However, the intended machine-like precision of these buildings has often become unintentionally humanized over time, through the addition of curtains, coloring, or even through accidental breakage and imperfect repairs or alterations. I believe that building on the successes and failures of modernism has spawned a new and previously unclassified architectural style: Pixelism. Find out what this new phenomenon is after the break.
From August 23-24, Italian architecture firm Spacelab’s State of Exception curatorial project will be featured at the Monditalia section of the 2014 Venice Biennale. State of Exception will involve 12 intellectuals, designers and bloggers in a two-day round table discussion on the themes of the project: conservation and the state of exception, looking both within and outside Italy. The innovative event also seeks to generate involvement and discussion beyond the walls of the Arsenale, and will feature an open call for images representing the event’s core themes via Instagram and Twitter.
As one of the countries with the most significant historic and natural heritage in the world, Italy implemented bodies and strict regulations for its preservation over a century ago. “But conservation for conservation spawned two paradoxes: on the one hand the unruly entropic drift for anything that is not covered by the rules of preservation. On the other hand, autistic immobility within the enclaves of conservation, which don’t allow the freshness and openness to the differences that have always marked the history of Italian architecture,” Spacelab writes in a project description. Through State of Exception, Spacelab seeks “to promote ‘ad absurdum’ arguments regarding Italy’s problematic relationship with its context and its historical legacy,” bringing attention to these issues both inside and outside Italy.
For more details on State of Exception and to find out how you can contribute images, read on after the break…
If you don’t have access to an architecture library (and even if you do), sifting through shelves can take hours. Buying books can be even more painful — for your wallet, at least. Instead, why not browse this list of 25 books that are all free and easily accessible online? Some are well-known classics of architecture literature, but we hope you find a few surprises as well.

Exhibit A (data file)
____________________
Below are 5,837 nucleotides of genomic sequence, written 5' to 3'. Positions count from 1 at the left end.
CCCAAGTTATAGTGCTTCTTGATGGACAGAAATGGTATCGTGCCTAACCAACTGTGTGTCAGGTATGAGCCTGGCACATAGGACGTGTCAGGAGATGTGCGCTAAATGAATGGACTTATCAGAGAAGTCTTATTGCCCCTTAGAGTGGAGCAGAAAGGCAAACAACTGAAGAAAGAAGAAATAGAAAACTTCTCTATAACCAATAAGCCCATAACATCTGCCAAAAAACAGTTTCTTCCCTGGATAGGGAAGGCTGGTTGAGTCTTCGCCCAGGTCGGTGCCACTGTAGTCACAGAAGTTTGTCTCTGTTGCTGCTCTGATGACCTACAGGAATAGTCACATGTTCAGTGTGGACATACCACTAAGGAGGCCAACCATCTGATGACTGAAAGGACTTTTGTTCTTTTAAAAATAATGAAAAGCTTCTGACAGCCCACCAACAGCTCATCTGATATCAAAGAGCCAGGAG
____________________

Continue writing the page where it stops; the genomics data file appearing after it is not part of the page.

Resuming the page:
“I feel a misfit in my own time,” says Rem Koolhaas, setting the tone. Seated in soon-to-be renovated Galeries Lafayette in Paris, Koolhaas bares all intellectually through the course of his lecture. As founder of Rotterdam-based OMA with a worldwide practice, candid conversations with Koolhaas are rare. The discussion provides a glimpse into the creative process of one of the world’s leading architects and current Curator of the Venice Biennale of Architecture. Koolhaas confides in the audience from the outset, admitting his discomfort with current architecture. “From the inside of my current condition, I feel profoundly out of step with the contemporary situation,” says Koolhaas, adding ”I’m very annoyed by the contemporary belief in comfort as the ultimate virtue.”
Read on after the break for more summary of the fascinating lecture
Koolhaas stands at the intersection of art and architecture, deliberating on the evolution of museum design. Using the Turbine Hall at Tate Modern by Herzog & de Meuron as an example, Koolhaas states: “In order to fill spaces like this, artists are forced into an apocalyptic mode as only very strong emotions register – this is not a space you can fill with delicacy.” Koolhaas’ solution to the apocalyptic problem can be found in his recent design for the renovation of Galeries Lafayette, a heritage protected building in Paris with zero tolerance for structural modification. The design calls for movable floors installed in a steel-framed courtyard – the only intervention available in the listed building. “The beauty of preservation is that it begins with acknowledging that another architecture is worth keeping,” concludes Koolhaas.